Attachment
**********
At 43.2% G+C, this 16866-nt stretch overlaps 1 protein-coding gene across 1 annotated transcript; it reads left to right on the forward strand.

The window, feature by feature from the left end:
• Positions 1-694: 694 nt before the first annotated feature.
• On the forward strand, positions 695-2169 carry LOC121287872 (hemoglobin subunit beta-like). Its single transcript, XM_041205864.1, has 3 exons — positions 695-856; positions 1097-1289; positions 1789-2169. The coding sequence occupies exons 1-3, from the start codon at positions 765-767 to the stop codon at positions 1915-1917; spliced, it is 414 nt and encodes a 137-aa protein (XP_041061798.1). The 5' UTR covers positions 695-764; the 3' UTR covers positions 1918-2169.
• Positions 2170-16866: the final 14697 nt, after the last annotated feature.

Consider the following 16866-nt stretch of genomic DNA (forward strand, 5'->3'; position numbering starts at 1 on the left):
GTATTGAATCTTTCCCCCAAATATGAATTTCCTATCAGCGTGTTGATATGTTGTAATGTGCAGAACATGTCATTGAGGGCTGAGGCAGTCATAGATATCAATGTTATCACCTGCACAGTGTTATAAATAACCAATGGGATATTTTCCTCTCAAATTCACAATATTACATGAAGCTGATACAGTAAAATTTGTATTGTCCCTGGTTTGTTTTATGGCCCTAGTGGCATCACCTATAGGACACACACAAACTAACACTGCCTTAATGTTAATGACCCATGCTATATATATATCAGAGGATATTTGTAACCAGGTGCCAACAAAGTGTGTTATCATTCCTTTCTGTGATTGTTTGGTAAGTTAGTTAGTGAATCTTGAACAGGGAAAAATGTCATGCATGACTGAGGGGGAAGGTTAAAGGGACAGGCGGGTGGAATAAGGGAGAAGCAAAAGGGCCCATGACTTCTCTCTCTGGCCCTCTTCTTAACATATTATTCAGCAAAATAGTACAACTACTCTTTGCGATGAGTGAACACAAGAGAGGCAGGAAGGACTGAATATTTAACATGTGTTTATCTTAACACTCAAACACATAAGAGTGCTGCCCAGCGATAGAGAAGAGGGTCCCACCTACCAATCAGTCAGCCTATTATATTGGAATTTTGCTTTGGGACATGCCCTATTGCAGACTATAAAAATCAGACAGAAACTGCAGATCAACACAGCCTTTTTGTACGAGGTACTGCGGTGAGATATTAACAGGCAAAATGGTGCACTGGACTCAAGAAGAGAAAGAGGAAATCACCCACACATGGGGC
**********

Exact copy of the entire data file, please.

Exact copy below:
At 43.2% G+C, this 16866-nt stretch overlaps 1 protein-coding gene across 1 annotated transcript; it reads left to right on the forward strand.

The window, feature by feature from the left end:
• Positions 1-694: 694 nt before the first annotated feature.
• On the forward strand, positions 695-2169 carry LOC121287872 (hemoglobin subunit beta-like). Its single transcript, XM_041205864.1, has 3 exons — positions 695-856; positions 1097-1289; positions 1789-2169. The coding sequence occupies exons 1-3, from the start codon at positions 765-767 to the stop codon at positions 1915-1917; spliced, it is 414 nt and encodes a 137-aa protein (XP_041061798.1). The 5' UTR covers positions 695-764; the 3' UTR covers positions 1918-2169.
• Positions 2170-16866: the final 14697 nt, after the last annotated feature.

Consider the following 16866-nt stretch of genomic DNA (forward strand, 5'->3'; position numbering starts at 1 on the left):
GTATTGAATCTTTCCCCCAAATATGAATTTCCTATCAGCGTGTTGATATGTTGTAATGTGCAGAACATGTCATTGAGGGCTGAGGCAGTCATAGATATCAATGTTATCACCTGCACAGTGTTATAAATAACCAATGGGATATTTTCCTCTCAAATTCACAATATTACATGAAGCTGATACAGTAAAATTTGTATTGTCCCTGGTTTGTTTTATGGCCCTAGTGGCATCACCTATAGGACACACACAAACTAACACTGCCTTAATGTTAATGACCCATGCTATATATATATCAGAGGATATTTGTAACCAGGTGCCAACAAAGTGTGTTATCATTCCTTTCTGTGATTGTTTGGTAAGTTAGTTAGTGAATCTTGAACAGGGAAAAATGTCATGCATGACTGAGGGGGAAGGTTAAAGGGACAGGCGGGTGGAATAAGGGAGAAGCAAAAGGGCCCATGACTTCTCTCTCTGGCCCTCTTCTTAACATATTATTCAGCAAAATAGTACAACTACTCTTTGCGATGAGTGAACACAAGAGAGGCAGGAAGGACTGAATATTTAACATGTGTTTATCTTAACACTCAAACACATAAGAGTGCTGCCCAGCGATAGAGAAGAGGGTCCCACCTACCAATCAGTCAGCCTATTATATTGGAATTTTGCTTTGGGACATGCCCTATTGCAGACTATAAAAATCAGACAGAAACTGCAGATCAACACAGCCTTTTTGTACGAGGTACTGCGGTGAGATATTAACAGGCAAAATGGTGCACTGGACTCAAGAAGAGAAAGAGGAAATCACCCACACATGGGGC